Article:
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Declining species
Spotted Flycatcher became the sixth species showing
a long-term decline of 90% or greater this year.

In the current report, there are 28 species for which our best long-term trends show statistically significant population declines of greater than 50% over periods of 31–51 years (see Latest long-term alerts).

These are Grey Partridge, Lapwing, Redshank, Woodcock, Snipe, Turtle Dove, Cuckoo, Little Owl, Willow Tit, Marsh Tit, Skylark, House Martin, Willow Warbler, Whitethroat, Starling, Mistle Thrush, Spotted Flycatcher, Nightingale, House Sparrow, Tree Sparrow, Yellow WagtailMeadow Pipit, Tree Pipit, Greenfinch, Linnet, Lesser Redpoll, Yellowhammer and Corn Bunting (taxonomic order). 

Meadow Pipit has been added to this list in the current report as the 51-year decline is now greater than 50%; Little Grebe raised a formal alert in both the 2017 and 2019 reports but has been dropped from the list again this year as the trend is no longer statistically significant due to the wide confidence intervals around the estimates.

One further species shows a non-significant decline greater than 50% over a long timescale. Change for Lesser Spotted Woodpecker is non-significant over the longest period but only because data are sparse and monitoring ceased in 1999; a further strong decline has since been logged by Atlas data.

The steepest long-term populations declines we have measured are for Turtle Dove, Tree Sparrow, NightingaleGrey PartridgeWillow Tit and Spotted Flycatcher, which have all declined by 90% or more since 1967, as, almost certainly, has Lesser Spotted Woodpecker. Turtle Dove shows the biggest decline of any species in this report (98%) and its rate of decline suggests it may soon disappear as a British breeding bird.

These 28 species that have halved in population size outweigh the 21 species found to show an equivalent increase, i.e. a doubling of population size, over similar periods. The gap between the numbers of species halving and doubling over the long-term has decreased by one species in this year's report.

Except for Whitethroat, which has shown sustained, though still limited, recovery following considerable losses in the late 1960s, all but one of these rapidly declining species already benefit from listing as either red or amber Birds of Conservation Concern (PSoB/BoCC4). The other exception is the green-listed Greenfinch, which raises a high alert after a rapid decline in the last ten years, following a period of sustained population increases during the 1980s and 1990s.

Four species listed as amber after the 2015 review (BoCC4) arguably meet red-list criteria for breeding population decline: these are RedshankHouse MartinWillow Warbler and Meadow Pipit. Snipe, which is currently amber-listed though not for population decline, also arguably now meets red-list criteria, although it should be noted that the WBS/WBBS decline reported for this species is based on a small sample.

A further seven species raise lower-level concern, as a result of statistically significant long-term declines of between 25% and 50%. These are Common Sandpiper, Sedge WarblerSong ThrushDipperDunnock, Grey Wagtail and Bullfinch. These species are already on the amber list on account of their population declines, except for Song Thrush and Grey Wagtail which are red listed, and Sedge Warbler which for now remains on the green list. Populations Common Sandpiper have been in recent decline, whereas the more sustained recent increases by Song ThrushDunnock and Bullfinch have been insufficient to fully reverse earlier declines. Numbers of Sedge Warbler and Grey Wagtail have fluctuated recently.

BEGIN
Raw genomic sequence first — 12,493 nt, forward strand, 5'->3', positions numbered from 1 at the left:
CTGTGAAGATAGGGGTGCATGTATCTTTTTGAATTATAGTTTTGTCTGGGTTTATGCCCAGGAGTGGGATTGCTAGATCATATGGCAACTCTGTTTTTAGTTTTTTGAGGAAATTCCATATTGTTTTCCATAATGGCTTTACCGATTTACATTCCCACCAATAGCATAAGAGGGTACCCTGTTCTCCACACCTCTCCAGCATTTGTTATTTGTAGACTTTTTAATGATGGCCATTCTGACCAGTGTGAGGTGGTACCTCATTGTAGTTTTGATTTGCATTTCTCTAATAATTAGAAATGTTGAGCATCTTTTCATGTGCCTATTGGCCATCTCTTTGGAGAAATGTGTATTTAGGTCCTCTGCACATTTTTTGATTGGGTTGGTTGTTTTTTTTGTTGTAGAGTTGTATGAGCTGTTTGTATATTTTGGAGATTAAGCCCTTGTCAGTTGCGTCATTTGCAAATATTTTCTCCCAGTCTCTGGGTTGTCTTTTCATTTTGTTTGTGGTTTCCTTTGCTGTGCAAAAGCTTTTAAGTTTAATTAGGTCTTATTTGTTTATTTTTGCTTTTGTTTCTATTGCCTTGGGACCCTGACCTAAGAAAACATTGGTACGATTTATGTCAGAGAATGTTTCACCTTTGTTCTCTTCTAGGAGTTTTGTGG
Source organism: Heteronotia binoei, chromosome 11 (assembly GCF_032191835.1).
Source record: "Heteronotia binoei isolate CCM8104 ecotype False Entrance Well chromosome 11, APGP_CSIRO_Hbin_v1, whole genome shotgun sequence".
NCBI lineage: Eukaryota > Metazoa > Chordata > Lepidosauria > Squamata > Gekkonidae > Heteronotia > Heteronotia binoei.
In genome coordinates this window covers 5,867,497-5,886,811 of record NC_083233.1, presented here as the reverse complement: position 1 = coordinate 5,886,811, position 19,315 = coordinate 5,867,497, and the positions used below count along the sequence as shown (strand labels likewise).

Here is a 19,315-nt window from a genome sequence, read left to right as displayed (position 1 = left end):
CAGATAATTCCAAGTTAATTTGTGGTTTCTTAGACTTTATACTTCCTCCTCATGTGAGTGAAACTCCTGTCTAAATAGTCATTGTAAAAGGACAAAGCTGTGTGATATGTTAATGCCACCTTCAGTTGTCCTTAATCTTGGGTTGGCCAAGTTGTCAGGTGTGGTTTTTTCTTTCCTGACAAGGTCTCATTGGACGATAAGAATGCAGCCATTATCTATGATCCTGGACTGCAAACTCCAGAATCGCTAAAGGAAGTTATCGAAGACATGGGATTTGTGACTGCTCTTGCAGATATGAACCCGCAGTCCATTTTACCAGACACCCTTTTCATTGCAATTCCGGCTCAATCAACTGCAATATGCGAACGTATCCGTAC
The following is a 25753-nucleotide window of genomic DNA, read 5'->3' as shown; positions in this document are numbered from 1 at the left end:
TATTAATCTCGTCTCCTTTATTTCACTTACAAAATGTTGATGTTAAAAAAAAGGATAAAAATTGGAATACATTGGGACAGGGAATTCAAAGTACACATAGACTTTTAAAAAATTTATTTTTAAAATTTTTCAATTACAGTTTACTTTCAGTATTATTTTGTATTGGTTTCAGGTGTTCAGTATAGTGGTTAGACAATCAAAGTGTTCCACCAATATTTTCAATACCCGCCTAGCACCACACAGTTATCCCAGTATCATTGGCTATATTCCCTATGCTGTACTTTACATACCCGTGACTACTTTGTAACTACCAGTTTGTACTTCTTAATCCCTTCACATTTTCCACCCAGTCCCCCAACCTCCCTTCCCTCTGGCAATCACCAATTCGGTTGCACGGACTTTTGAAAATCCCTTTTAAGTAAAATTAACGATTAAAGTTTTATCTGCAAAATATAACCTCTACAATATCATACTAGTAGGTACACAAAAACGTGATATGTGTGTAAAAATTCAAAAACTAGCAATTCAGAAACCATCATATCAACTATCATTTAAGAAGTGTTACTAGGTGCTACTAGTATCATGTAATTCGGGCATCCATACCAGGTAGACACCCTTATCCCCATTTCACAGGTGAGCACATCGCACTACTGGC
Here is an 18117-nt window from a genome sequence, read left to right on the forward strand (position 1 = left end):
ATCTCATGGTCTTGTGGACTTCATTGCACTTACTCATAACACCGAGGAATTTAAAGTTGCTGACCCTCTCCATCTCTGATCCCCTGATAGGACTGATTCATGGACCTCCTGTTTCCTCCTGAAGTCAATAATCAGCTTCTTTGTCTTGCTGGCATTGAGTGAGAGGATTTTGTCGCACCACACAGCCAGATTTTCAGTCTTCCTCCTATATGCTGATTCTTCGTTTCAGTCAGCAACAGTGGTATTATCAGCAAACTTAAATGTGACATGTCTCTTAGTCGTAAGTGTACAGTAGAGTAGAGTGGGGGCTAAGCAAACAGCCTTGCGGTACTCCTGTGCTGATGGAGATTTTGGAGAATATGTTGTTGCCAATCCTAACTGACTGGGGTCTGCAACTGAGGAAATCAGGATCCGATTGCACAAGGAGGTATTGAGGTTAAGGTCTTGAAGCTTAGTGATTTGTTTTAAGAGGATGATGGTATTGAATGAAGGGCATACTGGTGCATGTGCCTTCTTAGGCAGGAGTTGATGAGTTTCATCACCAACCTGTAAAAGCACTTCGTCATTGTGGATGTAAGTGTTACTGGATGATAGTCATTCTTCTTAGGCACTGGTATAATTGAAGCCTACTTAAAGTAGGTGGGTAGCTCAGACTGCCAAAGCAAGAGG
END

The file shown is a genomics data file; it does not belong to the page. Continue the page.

Two further species which do not raise alerts over the long-term (51-year) period have recorded statistically significant declines of between 25% and 50% over the 25-year period and hence also raise lower-level alerts. These are Oystercatcher and Tawny Owl.

In addition, Curlew (now red listed) has declined by more than 25% (as also shown by atlas data), but raises no formal long-term alert because the confidence intervals around its change estimates are too wide.

Three species with much shorter monitoring histories have also decreased by more than half during just a 23-year period. Two of these are already red listed (Wood Warbler and Whinchat), and the third is currently amber listed (Swift). Set against these three species are eight that have more than doubled over equivalent shorter periods (see Positive changes). In addition, Pied Flycatcher and Wheatear, which also have a shorter monitoring history, declined by between 25% and 50% over a 23-year period. The former species is currently red-listed whereas the latter is green-listed and shows a fluctuating trend over this period. 

Many of the declining species are farmland and woodland specialists, and some of the alerts may therefore relate to common pressures in these habitats which are reflected in the negative trends for both habitats in the UK Biodiversity Indicators, although some farmland and woodland species may be subject to more specific issues which are detailed in the species accounts, for example the Greenfinch decline has been linked to trichomonasis disease. Four species commonly associated with urban habitats (Swift,  House MartinStarling and House Sparrow) are also declining.


This report should be cited as: Woodward, I.D., Massimino, D., Hammond, M.J., Barber, L., Barimore, C., Harris, S.J., Leech, D.I., Noble, D.G., Walker, R.H., Baillie, S.R. & Robinson, R.A. (2020) BirdTrends 2020: trends in numbers, breeding success and survival for UK breeding birds. BTO Research Report 732. BTO, Thetford. www.bto.org/birdtrends